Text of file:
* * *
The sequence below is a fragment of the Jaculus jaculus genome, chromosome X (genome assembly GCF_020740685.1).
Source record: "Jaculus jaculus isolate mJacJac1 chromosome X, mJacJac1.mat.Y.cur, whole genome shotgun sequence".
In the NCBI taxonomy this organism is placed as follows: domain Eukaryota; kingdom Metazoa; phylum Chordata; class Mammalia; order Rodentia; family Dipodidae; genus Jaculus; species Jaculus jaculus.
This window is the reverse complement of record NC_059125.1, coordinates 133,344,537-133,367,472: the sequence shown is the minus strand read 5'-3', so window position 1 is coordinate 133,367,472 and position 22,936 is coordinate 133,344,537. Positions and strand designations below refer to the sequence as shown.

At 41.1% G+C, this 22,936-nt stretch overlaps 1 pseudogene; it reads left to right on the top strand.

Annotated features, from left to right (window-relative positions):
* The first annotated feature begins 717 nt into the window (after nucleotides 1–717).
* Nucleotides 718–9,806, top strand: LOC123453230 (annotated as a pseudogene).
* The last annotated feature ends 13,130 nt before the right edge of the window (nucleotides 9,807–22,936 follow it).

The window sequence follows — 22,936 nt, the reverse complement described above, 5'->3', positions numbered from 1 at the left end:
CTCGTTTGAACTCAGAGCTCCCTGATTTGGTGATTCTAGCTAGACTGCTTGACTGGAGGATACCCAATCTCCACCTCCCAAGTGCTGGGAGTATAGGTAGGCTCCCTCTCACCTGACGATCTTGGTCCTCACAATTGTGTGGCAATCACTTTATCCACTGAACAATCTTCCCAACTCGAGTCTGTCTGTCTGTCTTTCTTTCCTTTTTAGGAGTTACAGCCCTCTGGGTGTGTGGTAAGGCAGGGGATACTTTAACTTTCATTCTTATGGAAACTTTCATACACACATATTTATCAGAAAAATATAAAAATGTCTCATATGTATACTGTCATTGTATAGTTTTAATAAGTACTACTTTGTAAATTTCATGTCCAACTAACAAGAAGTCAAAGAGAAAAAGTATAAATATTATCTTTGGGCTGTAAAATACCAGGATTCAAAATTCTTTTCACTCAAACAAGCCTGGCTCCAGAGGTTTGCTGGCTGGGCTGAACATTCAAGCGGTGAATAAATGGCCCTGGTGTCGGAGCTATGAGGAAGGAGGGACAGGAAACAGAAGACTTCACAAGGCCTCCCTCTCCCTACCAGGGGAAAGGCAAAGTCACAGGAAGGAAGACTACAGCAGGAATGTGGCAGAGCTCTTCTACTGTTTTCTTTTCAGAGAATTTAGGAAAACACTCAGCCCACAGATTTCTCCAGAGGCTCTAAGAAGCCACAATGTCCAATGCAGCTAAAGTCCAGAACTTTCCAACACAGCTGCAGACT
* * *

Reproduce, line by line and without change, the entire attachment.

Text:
The sequence below is a fragment of the Jaculus jaculus genome, chromosome X (genome assembly GCF_020740685.1).
Source record: "Jaculus jaculus isolate mJacJac1 chromosome X, mJacJac1.mat.Y.cur, whole genome shotgun sequence".
In the NCBI taxonomy this organism is placed as follows: domain Eukaryota; kingdom Metazoa; phylum Chordata; class Mammalia; order Rodentia; family Dipodidae; genus Jaculus; species Jaculus jaculus.
This window is the reverse complement of record NC_059125.1, coordinates 133,344,537-133,367,472: the sequence shown is the minus strand read 5'-3', so window position 1 is coordinate 133,367,472 and position 22,936 is coordinate 133,344,537. Positions and strand designations below refer to the sequence as shown.

At 41.1% G+C, this 22,936-nt stretch overlaps 1 pseudogene; it reads left to right on the top strand.

Annotated features, from left to right (window-relative positions):
* The first annotated feature begins 717 nt into the window (after nucleotides 1–717).
* Nucleotides 718–9,806, top strand: LOC123453230 (annotated as a pseudogene).
* The last annotated feature ends 13,130 nt before the right edge of the window (nucleotides 9,807–22,936 follow it).

The window sequence follows — 22,936 nt, the reverse complement described above, 5'->3', positions numbered from 1 at the left end:
CTCGTTTGAACTCAGAGCTCCCTGATTTGGTGATTCTAGCTAGACTGCTTGACTGGAGGATACCCAATCTCCACCTCCCAAGTGCTGGGAGTATAGGTAGGCTCCCTCTCACCTGACGATCTTGGTCCTCACAATTGTGTGGCAATCACTTTATCCACTGAACAATCTTCCCAACTCGAGTCTGTCTGTCTGTCTTTCTTTCCTTTTTAGGAGTTACAGCCCTCTGGGTGTGTGGTAAGGCAGGGGATACTTTAACTTTCATTCTTATGGAAACTTTCATACACACATATTTATCAGAAAAATATAAAAATGTCTCATATGTATACTGTCATTGTATAGTTTTAATAAGTACTACTTTGTAAATTTCATGTCCAACTAACAAGAAGTCAAAGAGAAAAAGTATAAATATTATCTTTGGGCTGTAAAATACCAGGATTCAAAATTCTTTTCACTCAAACAAGCCTGGCTCCAGAGGTTTGCTGGCTGGGCTGAACATTCAAGCGGTGAATAAATGGCCCTGGTGTCGGAGCTATGAGGAAGGAGGGACAGGAAACAGAAGACTTCACAAGGCCTCCCTCTCCCTACCAGGGGAAAGGCAAAGTCACAGGAAGGAAGACTACAGCAGGAATGTGGCAGAGCTCTTCTACTGTTTTCTTTTCAGAGAATTTAGGAAAACACTCAGCCCACAGATTTCTCCAGAGGCTCTAAGAAGCCACAATGTCCAATGCAGCTAAAGTCCAGAACTTTCCAACACAGCTGCAGACT